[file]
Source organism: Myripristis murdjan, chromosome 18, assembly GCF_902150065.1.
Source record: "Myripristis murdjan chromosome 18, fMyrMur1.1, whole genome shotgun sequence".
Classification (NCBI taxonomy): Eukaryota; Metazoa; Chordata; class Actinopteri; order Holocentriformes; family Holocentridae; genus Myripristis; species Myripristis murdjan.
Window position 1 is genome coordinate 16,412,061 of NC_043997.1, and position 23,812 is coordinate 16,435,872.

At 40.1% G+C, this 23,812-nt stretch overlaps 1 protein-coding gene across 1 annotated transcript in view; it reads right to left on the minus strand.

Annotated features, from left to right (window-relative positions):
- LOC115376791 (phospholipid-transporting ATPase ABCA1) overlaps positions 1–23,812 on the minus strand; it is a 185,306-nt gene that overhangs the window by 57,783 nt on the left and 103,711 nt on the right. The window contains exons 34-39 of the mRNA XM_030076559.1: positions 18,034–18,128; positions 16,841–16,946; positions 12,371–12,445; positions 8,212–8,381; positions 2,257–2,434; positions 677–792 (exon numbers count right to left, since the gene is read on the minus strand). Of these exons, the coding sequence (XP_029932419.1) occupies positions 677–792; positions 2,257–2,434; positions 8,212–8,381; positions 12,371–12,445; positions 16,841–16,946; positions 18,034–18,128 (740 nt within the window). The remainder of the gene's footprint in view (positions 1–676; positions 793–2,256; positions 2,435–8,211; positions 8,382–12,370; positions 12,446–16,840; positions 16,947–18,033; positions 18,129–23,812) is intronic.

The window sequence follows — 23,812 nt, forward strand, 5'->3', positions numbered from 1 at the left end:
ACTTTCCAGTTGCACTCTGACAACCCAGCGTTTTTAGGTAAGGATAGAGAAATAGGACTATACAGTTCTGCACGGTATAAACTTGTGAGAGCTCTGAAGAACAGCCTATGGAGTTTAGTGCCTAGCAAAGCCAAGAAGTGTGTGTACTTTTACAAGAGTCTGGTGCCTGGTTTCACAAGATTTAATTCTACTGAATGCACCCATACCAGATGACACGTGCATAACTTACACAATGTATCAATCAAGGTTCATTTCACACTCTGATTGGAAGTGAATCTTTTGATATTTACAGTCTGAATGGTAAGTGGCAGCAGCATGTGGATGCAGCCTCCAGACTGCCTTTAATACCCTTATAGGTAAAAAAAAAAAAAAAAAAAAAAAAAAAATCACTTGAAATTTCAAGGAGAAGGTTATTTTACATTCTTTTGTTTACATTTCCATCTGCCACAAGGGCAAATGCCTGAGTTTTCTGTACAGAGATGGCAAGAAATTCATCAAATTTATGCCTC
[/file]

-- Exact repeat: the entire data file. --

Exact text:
Source organism: Myripristis murdjan, chromosome 18, assembly GCF_902150065.1.
Source record: "Myripristis murdjan chromosome 18, fMyrMur1.1, whole genome shotgun sequence".
Classification (NCBI taxonomy): Eukaryota; Metazoa; Chordata; class Actinopteri; order Holocentriformes; family Holocentridae; genus Myripristis; species Myripristis murdjan.
Window position 1 is genome coordinate 16,412,061 of NC_043997.1, and position 23,812 is coordinate 16,435,872.

At 40.1% G+C, this 23,812-nt stretch overlaps 1 protein-coding gene across 1 annotated transcript in view; it reads right to left on the minus strand.

Annotated features, from left to right (window-relative positions):
- LOC115376791 (phospholipid-transporting ATPase ABCA1) overlaps positions 1–23,812 on the minus strand; it is a 185,306-nt gene that overhangs the window by 57,783 nt on the left and 103,711 nt on the right. The window contains exons 34-39 of the mRNA XM_030076559.1: positions 18,034–18,128; positions 16,841–16,946; positions 12,371–12,445; positions 8,212–8,381; positions 2,257–2,434; positions 677–792 (exon numbers count right to left, since the gene is read on the minus strand). Of these exons, the coding sequence (XP_029932419.1) occupies positions 677–792; positions 2,257–2,434; positions 8,212–8,381; positions 12,371–12,445; positions 16,841–16,946; positions 18,034–18,128 (740 nt within the window). The remainder of the gene's footprint in view (positions 1–676; positions 793–2,256; positions 2,435–8,211; positions 8,382–12,370; positions 12,446–16,840; positions 16,947–18,033; positions 18,129–23,812) is intronic.

The window sequence follows — 23,812 nt, forward strand, 5'->3', positions numbered from 1 at the left end:
ACTTTCCAGTTGCACTCTGACAACCCAGCGTTTTTAGGTAAGGATAGAGAAATAGGACTATACAGTTCTGCACGGTATAAACTTGTGAGAGCTCTGAAGAACAGCCTATGGAGTTTAGTGCCTAGCAAAGCCAAGAAGTGTGTGTACTTTTACAAGAGTCTGGTGCCTGGTTTCACAAGATTTAATTCTACTGAATGCACCCATACCAGATGACACGTGCATAACTTACACAATGTATCAATCAAGGTTCATTTCACACTCTGATTGGAAGTGAATCTTTTGATATTTACAGTCTGAATGGTAAGTGGCAGCAGCATGTGGATGCAGCCTCCAGACTGCCTTTAATACCCTTATAGGTAAAAAAAAAAAAAAAAAAAAAAAAAAAATCACTTGAAATTTCAAGGAGAAGGTTATTTTACATTCTTTTGTTTACATTTCCATCTGCCACAAGGGCAAATGCCTGAGTTTTCTGTACAGAGATGGCAAGAAATTCATCAAATTTATGCCTC